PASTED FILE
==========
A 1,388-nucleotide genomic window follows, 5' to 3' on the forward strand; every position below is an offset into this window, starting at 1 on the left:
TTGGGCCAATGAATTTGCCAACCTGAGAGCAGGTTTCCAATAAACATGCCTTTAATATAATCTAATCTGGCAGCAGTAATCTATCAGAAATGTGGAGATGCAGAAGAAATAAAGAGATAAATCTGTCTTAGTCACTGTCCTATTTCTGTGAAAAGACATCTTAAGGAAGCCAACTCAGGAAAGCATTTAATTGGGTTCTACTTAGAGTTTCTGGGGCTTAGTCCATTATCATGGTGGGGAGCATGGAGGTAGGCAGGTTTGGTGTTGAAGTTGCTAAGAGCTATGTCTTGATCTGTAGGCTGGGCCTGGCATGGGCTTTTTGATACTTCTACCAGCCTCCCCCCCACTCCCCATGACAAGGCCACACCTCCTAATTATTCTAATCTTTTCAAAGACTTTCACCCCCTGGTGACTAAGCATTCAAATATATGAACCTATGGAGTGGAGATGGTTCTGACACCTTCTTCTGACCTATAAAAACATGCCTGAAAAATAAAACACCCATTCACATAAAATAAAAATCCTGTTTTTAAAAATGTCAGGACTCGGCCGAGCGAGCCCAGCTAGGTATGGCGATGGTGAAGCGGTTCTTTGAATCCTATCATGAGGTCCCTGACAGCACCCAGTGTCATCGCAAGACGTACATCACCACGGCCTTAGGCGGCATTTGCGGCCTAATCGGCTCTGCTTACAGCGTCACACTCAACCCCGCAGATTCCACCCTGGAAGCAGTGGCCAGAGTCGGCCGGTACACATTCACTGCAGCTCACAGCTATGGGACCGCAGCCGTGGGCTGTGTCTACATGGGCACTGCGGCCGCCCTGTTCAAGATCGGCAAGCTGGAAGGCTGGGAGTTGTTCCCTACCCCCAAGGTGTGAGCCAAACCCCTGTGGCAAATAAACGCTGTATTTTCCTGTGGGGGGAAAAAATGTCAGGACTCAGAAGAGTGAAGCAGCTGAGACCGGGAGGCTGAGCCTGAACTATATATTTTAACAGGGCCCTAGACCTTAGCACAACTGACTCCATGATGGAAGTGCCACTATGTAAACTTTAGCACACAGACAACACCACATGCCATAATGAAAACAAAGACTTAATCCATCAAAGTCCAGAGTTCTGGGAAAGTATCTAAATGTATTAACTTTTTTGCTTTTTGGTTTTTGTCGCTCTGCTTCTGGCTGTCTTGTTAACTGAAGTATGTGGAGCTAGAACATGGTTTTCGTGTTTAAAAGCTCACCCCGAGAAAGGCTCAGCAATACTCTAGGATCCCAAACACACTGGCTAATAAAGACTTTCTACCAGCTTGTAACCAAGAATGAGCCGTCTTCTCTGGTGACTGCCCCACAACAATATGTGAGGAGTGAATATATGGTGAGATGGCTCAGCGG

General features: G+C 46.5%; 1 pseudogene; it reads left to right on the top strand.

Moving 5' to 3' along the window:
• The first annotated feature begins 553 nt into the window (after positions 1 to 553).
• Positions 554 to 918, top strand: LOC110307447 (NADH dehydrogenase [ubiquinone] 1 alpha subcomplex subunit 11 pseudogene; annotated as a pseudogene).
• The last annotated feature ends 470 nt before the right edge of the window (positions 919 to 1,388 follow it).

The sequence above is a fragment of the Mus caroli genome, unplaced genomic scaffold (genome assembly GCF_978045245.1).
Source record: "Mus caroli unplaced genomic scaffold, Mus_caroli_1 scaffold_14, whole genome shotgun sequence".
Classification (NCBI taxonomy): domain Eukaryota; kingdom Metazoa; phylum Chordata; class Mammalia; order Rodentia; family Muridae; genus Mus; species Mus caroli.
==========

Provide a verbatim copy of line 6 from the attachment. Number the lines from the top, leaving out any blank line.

• Positions 554 to 918, top strand: LOC110307447 (NADH dehydrogenase [ubiquinone] 1 alpha subcomplex subunit 11 pseudogene; annotated as a pseudogene).